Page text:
Second layer is the inter bank segment in which ADs deal with each other. Third layer is in which ADs deal with their corporate customers . In retail market in addition to ADs there are moneychangers who are allowed to deal in foreign currencies. Full fledged money changers are allowed to buy & sell foreign currency & restricted money changers are allowed only to buy. The daily turn over in the foreign exchange market is currently estimated to be between US $ 1.5- 3 billion. The most important centre is Mumbai whereas other active centres are Delhi, Calcutta, Chennai, Cochin & Bangalore Indian market also has accredited brokers who match buyers & sellers. FEDAI i.e. Foreign Exchange Dealer’s Association of India has made it mandatory to route deals between two ADs through brokers .

3.Write a note on Inter bank dealing Answer: Primary dealers quote two – way prices and are willing to deal either side, i.e. they buy and sell the base currency up to conventional amounts at those prices. However, in interbank markets this is a matter of mutual accommodation. A dealer will be shown a two-way quote only if he / she extends the privilege to fellow dealers when they call for a quote. Communications between dealers tend to be very terse. A typical spot transaction would be dealt as follows: BANK A : “ Bank A calling. Your price on mark – dollar please.”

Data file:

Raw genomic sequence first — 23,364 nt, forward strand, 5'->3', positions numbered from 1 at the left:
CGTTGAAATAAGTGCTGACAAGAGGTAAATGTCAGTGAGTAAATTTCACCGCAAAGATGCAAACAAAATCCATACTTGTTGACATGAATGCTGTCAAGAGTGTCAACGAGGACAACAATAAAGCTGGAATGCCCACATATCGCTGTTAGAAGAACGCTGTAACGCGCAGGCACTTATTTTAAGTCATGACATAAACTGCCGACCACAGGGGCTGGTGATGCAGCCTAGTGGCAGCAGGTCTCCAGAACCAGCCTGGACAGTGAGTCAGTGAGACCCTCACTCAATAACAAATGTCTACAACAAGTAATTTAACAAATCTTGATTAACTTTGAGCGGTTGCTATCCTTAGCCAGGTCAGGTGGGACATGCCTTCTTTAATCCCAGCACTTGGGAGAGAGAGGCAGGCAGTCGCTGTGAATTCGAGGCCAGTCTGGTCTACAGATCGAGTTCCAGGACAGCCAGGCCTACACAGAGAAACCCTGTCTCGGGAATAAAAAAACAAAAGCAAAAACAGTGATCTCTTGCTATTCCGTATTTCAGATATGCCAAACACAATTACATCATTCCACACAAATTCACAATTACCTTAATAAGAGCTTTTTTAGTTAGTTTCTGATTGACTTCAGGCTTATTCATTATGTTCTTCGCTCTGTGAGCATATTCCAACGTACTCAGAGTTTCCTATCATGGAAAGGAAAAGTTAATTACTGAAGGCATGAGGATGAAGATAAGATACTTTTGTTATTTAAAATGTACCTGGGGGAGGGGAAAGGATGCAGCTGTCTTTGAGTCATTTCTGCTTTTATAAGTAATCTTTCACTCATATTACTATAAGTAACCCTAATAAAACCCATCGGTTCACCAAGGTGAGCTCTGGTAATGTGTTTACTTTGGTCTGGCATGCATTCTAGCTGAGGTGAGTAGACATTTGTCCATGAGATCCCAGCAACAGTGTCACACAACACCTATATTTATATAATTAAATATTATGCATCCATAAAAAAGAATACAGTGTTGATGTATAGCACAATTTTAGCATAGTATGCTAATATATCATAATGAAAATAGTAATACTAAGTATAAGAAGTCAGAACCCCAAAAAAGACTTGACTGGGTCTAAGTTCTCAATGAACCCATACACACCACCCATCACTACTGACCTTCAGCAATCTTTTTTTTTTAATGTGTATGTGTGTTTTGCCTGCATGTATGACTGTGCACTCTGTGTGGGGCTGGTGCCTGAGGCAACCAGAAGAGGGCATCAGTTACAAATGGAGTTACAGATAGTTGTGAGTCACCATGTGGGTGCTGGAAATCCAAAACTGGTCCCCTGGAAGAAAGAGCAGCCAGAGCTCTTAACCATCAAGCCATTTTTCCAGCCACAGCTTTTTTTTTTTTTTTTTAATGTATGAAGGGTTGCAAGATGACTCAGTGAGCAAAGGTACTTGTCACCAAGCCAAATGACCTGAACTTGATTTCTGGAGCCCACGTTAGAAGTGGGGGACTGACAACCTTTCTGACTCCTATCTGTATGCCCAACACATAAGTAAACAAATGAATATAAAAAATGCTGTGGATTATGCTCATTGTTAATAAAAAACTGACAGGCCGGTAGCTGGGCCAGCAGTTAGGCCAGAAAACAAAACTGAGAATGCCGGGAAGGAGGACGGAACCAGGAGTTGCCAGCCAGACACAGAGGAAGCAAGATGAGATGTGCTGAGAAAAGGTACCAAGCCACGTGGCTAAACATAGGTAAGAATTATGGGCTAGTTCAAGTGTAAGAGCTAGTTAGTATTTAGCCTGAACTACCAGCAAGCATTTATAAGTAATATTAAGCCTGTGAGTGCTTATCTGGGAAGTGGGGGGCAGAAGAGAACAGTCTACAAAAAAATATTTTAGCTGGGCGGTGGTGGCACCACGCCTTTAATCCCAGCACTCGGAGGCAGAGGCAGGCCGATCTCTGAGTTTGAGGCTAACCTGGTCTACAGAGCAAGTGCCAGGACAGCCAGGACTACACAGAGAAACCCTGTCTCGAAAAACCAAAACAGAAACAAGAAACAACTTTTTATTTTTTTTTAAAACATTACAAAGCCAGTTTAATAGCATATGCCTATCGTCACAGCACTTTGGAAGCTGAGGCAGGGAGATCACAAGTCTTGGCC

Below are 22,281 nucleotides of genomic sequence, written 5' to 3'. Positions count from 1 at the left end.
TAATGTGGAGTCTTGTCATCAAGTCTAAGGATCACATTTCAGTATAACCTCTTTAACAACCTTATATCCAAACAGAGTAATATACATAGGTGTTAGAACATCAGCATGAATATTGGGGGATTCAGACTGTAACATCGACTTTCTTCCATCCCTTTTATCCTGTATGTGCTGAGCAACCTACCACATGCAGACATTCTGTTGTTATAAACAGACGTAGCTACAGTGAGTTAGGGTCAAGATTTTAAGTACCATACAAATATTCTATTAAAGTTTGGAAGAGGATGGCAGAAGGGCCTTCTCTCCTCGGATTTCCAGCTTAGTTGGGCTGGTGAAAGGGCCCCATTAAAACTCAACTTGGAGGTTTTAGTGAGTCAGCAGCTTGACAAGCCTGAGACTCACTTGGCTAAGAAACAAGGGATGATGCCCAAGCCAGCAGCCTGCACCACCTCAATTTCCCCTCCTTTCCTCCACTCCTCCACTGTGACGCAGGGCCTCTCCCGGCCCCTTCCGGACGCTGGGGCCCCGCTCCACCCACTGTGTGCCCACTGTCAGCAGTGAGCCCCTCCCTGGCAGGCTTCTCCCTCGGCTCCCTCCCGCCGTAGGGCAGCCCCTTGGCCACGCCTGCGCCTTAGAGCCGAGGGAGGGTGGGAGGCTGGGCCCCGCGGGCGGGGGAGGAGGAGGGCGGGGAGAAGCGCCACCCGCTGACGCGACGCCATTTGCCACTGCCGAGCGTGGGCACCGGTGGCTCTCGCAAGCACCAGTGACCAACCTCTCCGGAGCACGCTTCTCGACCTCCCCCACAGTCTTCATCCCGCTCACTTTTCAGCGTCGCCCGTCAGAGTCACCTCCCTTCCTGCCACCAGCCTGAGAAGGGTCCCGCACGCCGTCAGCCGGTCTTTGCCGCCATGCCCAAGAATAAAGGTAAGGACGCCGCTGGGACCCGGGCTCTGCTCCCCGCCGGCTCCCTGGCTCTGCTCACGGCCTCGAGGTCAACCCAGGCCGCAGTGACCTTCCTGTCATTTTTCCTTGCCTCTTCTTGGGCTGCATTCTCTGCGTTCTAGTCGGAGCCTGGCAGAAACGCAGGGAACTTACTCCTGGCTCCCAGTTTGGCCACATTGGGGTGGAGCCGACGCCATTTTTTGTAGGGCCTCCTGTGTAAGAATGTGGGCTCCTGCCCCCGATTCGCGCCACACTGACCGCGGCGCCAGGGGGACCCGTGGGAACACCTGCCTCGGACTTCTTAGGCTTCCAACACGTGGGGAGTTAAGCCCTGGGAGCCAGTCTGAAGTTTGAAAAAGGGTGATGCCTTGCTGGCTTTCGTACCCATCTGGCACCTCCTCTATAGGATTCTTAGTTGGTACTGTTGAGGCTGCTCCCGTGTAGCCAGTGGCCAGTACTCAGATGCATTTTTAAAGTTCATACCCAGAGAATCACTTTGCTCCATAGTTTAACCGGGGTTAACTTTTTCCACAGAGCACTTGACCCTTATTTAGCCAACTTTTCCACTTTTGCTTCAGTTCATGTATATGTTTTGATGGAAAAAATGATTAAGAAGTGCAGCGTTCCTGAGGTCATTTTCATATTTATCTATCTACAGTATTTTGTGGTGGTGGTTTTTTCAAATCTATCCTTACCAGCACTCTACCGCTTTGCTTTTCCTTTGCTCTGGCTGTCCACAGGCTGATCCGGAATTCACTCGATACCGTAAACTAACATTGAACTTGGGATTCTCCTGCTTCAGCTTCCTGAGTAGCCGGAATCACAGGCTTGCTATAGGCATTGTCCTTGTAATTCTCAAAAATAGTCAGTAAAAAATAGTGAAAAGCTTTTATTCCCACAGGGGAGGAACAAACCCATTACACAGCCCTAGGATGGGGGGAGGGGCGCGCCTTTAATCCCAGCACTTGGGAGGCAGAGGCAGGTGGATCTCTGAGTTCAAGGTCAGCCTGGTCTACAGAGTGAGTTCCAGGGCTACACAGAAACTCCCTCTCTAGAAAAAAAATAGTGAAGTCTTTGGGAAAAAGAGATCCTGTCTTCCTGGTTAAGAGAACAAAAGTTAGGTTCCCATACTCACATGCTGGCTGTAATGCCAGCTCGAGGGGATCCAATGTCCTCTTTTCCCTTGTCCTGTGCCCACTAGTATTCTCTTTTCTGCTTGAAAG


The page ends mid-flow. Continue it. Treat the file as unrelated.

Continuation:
BANK B : “ Forty forty eight.” BANK A : “ Ten dollars mine at forty eight.” Bank A dealer identifies and asks himself for B’s DEM/USD. Bank A is dealing at 1.4540/1.4548. The first of these, 1.4540, is bank B’s price for buying USD against DEM or its bid for USD; it will pay DEM 1.4540 for every USD it buys. The second 1.4548, is its selling or offer price for USD, also called ask price; it will charge DEM 1.4548 for very USD it sells. The difference between the two, 0.0008 or 8 points is bank B’s bid – offer or bid – ask spread. It compensates the bank for costs of performing the market making function including some profit. Between dealers it is assumed that the caller knows the big figure, viz. 1.45. Bank B dealer therefore quotes the last two digits (points) in her bid offer quote viz. 40 – 48. Bank A dealer whishes to buy dollars against marks and he conveys this in the third line which really means “ I buy ten million dollars at your offer price of DEM 1.4548per US dollar.” Bank B is said to have been “hit” on its offer side. If the bank A dealer wanted to sell say 5 million dollars, he would instead said “Five dollars yours at forty”. Bank B would have been “hit” on its bid side. When a dealer A calls another dealer B and asks for a quote between a pair of currencies, dealer B may or may not wish to take on the resulting position on his books. If he does, he will quote a price based on his information about the current market and the anticipated trends and take the deal on his books. This is known as “warehousing the deal”. If he does not wish to warehouse the deal, he will immediately call a dealer C, get his quote and show that quote to A. If A does a deal, B will immediately offset it with C. This is known as “back-to11